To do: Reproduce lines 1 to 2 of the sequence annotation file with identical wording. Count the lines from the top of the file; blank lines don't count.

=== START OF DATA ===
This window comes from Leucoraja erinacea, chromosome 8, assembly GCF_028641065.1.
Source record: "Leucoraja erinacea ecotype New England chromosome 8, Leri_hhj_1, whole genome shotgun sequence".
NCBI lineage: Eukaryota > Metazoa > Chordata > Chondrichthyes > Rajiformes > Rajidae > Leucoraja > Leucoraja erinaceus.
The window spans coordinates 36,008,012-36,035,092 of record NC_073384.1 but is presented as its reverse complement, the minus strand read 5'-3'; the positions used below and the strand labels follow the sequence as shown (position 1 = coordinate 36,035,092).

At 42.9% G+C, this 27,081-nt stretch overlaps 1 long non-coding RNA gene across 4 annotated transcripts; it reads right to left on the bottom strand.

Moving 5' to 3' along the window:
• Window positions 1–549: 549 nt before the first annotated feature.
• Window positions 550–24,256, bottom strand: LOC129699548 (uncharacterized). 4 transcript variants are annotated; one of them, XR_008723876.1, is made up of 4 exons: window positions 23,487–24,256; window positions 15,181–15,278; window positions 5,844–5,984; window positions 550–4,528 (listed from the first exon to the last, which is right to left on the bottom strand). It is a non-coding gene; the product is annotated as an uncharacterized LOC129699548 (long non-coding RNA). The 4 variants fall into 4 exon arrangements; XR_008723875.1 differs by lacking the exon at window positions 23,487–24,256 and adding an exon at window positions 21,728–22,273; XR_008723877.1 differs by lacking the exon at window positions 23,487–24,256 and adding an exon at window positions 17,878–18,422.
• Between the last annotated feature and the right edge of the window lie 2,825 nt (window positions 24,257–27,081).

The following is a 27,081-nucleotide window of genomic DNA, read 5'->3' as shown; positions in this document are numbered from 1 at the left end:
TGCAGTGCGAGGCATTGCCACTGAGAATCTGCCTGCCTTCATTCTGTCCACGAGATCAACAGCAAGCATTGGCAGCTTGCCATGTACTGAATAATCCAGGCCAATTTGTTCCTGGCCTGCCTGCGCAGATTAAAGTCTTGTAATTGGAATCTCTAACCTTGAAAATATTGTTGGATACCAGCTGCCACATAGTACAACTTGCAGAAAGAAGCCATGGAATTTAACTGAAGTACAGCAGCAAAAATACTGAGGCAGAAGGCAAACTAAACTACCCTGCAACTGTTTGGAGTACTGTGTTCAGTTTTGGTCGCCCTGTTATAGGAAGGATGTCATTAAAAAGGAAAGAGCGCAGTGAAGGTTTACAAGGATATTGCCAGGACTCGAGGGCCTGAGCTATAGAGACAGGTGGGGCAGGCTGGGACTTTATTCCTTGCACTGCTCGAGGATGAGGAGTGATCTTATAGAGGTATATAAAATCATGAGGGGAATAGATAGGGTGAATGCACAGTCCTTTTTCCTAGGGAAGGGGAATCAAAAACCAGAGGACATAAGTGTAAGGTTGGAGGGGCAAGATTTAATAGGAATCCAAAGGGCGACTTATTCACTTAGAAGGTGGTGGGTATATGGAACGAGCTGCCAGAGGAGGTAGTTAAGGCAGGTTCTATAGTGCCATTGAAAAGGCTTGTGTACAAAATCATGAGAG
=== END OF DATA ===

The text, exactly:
This window comes from Leucoraja erinacea, chromosome 8, assembly GCF_028641065.1.
Source record: "Leucoraja erinacea ecotype New England chromosome 8, Leri_hhj_1, whole genome shotgun sequence".